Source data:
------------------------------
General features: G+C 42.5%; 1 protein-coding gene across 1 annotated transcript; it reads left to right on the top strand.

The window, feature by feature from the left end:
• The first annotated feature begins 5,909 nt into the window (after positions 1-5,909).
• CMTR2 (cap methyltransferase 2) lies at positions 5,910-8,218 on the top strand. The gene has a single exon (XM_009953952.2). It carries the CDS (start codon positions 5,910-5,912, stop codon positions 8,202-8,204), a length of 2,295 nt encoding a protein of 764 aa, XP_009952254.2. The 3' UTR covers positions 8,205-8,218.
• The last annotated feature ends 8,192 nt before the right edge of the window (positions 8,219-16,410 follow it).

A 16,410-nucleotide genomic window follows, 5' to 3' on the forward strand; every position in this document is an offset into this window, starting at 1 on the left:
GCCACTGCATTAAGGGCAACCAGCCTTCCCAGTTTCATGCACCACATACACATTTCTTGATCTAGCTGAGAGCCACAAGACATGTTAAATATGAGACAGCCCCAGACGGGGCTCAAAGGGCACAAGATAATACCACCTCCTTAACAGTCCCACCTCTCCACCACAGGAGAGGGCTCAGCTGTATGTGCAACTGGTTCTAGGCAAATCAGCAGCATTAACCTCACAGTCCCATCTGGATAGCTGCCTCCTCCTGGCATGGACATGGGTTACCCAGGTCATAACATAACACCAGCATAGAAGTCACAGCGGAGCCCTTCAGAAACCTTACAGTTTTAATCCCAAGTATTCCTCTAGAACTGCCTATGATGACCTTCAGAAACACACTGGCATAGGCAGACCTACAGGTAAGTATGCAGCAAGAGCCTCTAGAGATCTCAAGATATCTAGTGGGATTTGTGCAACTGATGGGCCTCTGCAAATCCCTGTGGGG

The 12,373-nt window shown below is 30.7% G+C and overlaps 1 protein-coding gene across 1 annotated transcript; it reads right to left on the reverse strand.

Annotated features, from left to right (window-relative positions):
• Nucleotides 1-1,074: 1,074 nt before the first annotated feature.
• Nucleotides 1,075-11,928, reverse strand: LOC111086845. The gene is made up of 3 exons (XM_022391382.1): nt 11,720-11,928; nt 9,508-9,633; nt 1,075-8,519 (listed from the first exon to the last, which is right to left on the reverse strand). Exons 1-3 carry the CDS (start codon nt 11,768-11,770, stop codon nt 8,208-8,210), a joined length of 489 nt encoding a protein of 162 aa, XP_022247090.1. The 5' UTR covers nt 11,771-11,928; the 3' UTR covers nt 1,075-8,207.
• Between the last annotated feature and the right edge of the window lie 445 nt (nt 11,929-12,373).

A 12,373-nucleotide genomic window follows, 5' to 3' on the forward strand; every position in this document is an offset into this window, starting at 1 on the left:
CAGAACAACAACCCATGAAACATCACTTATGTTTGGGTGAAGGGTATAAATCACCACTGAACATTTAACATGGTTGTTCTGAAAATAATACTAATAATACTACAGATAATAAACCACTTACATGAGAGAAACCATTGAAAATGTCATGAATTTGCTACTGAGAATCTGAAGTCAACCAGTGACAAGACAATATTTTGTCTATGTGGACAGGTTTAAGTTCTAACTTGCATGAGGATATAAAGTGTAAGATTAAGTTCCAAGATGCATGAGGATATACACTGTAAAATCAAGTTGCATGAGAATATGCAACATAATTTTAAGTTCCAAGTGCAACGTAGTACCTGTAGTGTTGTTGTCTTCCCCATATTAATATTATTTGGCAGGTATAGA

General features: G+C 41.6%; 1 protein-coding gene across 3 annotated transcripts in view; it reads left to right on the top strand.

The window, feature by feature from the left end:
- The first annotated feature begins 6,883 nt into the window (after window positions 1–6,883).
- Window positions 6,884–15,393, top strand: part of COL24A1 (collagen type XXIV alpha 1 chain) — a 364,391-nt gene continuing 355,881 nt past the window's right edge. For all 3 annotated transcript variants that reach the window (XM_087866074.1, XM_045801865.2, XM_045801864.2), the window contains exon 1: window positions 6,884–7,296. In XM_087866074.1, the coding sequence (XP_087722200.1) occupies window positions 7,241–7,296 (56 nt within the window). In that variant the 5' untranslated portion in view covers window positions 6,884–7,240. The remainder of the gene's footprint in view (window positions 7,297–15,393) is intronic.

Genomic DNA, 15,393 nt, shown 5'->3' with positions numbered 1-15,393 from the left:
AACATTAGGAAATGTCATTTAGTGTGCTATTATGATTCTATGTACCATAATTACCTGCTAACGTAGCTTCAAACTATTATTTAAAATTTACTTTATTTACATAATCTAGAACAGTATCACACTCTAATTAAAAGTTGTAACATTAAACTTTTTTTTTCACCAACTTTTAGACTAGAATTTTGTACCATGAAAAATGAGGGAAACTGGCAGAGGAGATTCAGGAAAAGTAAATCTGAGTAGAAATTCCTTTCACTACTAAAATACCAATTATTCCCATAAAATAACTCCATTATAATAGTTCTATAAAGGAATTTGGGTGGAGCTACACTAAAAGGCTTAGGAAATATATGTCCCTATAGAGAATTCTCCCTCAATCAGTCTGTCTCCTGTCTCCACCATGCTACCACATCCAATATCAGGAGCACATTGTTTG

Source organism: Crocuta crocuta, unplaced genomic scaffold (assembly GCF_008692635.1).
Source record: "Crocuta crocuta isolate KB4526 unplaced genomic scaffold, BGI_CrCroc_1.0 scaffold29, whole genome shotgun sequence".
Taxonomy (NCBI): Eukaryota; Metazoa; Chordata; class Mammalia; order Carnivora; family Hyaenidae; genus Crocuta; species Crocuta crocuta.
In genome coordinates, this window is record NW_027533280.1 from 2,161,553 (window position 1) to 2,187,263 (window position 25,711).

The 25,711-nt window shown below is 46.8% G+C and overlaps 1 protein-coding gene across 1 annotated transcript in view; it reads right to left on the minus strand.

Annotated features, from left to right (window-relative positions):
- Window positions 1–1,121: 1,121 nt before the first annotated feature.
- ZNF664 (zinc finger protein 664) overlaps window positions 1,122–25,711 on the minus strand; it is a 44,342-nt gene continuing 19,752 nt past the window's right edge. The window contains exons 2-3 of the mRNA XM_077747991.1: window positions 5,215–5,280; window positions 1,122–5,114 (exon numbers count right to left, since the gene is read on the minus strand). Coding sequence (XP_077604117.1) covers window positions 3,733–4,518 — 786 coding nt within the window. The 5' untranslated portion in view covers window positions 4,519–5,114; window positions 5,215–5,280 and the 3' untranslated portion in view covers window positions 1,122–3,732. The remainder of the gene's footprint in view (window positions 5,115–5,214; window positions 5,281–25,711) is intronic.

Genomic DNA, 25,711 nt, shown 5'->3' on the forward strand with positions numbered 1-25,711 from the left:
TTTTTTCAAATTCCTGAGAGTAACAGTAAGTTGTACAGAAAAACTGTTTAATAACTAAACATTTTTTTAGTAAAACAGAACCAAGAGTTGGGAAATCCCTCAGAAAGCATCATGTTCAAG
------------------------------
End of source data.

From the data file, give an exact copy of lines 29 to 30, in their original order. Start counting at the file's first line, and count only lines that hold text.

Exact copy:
Genomic DNA, 25,711 nt, shown 5'->3' on the forward strand with positions numbered 1-25,711 from the left:
TTTTTTCAAATTCCTGAGAGTAACAGTAAGTTGTACAGAAAAACTGTTTAATAACTAAACATTTTTTTAGTAAAACAGAACCAAGAGTTGGGAAATCCCTCAGAAAGCATCATGTTCAAG